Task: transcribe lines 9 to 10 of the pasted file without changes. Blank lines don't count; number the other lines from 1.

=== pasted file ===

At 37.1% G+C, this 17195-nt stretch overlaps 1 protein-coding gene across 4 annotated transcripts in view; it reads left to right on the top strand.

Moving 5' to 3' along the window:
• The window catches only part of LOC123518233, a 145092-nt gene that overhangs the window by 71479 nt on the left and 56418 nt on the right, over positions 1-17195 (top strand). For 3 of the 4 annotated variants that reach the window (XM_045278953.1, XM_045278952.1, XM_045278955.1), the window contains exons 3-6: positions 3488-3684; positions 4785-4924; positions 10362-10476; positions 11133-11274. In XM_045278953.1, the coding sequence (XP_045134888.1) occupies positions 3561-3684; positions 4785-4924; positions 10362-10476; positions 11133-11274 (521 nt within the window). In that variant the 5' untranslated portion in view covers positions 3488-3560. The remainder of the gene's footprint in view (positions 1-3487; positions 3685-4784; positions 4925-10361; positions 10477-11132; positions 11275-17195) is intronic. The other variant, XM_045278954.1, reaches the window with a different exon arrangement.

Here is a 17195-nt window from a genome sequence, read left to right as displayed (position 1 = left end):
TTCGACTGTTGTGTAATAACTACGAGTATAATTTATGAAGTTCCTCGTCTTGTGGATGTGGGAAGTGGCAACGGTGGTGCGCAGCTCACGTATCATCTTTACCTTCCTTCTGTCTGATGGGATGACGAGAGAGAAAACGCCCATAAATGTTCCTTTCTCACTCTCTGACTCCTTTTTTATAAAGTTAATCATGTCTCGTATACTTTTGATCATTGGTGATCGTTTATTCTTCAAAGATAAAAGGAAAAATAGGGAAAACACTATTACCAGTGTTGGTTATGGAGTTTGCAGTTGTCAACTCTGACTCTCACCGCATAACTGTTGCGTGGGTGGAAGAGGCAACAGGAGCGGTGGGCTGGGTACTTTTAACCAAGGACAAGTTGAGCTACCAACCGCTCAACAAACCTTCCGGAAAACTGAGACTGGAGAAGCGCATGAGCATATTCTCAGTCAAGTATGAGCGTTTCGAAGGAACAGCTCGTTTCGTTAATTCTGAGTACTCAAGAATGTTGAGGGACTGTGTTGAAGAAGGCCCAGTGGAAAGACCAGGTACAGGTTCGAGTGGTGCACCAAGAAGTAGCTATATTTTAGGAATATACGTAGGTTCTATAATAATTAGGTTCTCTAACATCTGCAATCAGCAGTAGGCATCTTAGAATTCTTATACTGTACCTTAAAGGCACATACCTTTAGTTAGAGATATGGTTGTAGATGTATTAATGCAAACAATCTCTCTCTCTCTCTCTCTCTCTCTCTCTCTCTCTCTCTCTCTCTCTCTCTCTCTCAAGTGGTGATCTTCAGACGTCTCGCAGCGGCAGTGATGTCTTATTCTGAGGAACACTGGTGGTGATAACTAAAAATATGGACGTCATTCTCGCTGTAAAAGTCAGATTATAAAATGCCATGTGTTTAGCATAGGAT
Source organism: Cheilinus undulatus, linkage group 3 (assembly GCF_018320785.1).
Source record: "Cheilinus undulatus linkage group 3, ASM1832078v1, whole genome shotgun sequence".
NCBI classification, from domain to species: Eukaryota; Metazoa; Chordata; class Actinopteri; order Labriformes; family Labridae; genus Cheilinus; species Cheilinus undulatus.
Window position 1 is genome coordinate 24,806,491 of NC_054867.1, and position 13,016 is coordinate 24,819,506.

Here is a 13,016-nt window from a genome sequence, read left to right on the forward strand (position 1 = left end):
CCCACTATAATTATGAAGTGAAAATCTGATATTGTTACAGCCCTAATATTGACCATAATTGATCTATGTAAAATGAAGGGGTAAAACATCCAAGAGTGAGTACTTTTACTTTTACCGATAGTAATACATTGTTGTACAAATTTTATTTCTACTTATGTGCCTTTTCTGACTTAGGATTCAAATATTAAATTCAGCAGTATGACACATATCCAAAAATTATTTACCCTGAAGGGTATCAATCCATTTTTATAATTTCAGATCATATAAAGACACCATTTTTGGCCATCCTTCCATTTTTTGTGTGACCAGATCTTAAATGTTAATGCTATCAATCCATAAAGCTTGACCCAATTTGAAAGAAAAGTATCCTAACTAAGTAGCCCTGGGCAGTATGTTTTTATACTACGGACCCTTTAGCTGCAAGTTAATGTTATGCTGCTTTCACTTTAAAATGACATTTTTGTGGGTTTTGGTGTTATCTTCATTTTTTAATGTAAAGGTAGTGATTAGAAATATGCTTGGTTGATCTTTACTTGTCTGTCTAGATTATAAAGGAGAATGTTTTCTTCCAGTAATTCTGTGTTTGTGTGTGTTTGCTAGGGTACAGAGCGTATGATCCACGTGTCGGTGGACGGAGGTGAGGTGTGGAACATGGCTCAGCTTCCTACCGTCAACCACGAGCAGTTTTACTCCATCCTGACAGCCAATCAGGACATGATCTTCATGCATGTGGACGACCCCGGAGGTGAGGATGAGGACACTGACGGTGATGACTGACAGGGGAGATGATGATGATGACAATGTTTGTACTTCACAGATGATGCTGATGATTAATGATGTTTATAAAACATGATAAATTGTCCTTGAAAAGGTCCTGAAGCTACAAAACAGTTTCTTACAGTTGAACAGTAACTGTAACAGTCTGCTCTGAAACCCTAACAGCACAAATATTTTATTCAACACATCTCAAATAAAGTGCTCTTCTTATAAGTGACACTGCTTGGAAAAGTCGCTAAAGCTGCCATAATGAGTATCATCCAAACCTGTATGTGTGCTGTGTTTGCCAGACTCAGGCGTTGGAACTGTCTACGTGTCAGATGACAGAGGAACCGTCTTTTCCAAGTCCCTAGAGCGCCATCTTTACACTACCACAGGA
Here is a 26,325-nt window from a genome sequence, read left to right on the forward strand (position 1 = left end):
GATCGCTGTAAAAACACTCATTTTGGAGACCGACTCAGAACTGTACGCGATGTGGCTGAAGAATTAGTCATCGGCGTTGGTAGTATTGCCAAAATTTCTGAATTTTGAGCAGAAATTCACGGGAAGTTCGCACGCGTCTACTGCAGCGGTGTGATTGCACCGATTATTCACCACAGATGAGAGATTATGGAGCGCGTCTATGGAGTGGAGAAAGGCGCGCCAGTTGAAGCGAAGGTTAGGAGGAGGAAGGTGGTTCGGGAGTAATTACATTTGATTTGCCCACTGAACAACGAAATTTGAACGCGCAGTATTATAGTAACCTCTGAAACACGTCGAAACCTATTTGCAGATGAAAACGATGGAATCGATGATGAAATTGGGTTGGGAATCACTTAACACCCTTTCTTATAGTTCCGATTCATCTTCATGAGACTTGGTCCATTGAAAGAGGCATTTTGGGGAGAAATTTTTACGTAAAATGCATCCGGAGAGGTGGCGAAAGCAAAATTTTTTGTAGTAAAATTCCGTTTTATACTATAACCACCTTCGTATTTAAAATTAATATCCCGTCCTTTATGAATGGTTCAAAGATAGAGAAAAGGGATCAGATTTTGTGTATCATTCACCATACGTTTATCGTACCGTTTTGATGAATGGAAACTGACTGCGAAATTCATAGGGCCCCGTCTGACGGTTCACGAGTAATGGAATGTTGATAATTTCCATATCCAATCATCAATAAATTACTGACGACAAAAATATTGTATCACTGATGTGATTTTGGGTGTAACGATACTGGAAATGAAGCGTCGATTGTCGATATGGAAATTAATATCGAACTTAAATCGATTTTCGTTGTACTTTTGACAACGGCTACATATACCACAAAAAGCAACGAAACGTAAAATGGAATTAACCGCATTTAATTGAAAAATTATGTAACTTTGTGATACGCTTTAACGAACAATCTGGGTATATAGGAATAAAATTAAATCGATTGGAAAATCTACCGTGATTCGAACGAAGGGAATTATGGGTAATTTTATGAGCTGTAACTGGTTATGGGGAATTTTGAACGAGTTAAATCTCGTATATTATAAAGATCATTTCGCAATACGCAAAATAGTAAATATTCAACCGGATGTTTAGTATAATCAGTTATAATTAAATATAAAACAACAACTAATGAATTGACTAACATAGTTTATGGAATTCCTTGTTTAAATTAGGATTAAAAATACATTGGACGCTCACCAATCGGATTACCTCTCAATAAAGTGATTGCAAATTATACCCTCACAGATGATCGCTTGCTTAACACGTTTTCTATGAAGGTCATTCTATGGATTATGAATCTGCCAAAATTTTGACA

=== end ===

Window position 1 is genome coordinate 24,806,491 of NC_054867.1, and position 13,016 is coordinate 24,819,506.

Here is a 13,016-nt window from a genome sequence, read left to right on the forward strand (position 1 = left end):